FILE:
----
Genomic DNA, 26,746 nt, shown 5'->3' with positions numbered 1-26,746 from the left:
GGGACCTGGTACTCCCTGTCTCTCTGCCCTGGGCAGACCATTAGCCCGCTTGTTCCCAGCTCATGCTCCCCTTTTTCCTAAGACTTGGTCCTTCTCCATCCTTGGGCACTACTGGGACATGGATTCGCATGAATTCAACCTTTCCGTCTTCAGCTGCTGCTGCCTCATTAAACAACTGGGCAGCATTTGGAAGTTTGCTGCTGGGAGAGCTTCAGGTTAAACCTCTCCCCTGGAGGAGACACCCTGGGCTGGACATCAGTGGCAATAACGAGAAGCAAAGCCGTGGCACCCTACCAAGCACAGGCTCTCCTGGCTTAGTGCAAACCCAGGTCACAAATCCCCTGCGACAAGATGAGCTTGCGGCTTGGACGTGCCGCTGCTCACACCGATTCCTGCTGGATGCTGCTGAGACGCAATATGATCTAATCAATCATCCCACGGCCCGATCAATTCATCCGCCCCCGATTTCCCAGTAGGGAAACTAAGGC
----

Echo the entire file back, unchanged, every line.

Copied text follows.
Genomic DNA, 26,746 nt, shown 5'->3' with positions numbered 1-26,746 from the left:
GGGACCTGGTACTCCCTGTCTCTCTGCCCTGGGCAGACCATTAGCCCGCTTGTTCCCAGCTCATGCTCCCCTTTTTCCTAAGACTTGGTCCTTCTCCATCCTTGGGCACTACTGGGACATGGATTCGCATGAATTCAACCTTTCCGTCTTCAGCTGCTGCTGCCTCATTAAACAACTGGGCAGCATTTGGAAGTTTGCTGCTGGGAGAGCTTCAGGTTAAACCTCTCCCCTGGAGGAGACACCCTGGGCTGGACATCAGTGGCAATAACGAGAAGCAAAGCCGTGGCACCCTACCAAGCACAGGCTCTCCTGGCTTAGTGCAAACCCAGGTCACAAATCCCCTGCGACAAGATGAGCTTGCGGCTTGGACGTGCCGCTGCTCACACCGATTCCTGCTGGATGCTGCTGAGACGCAATATGATCTAATCAATCATCCCACGGCCCGATCAATTCATCCGCCCCCGATTTCCCAGTAGGGAAACTAAGGC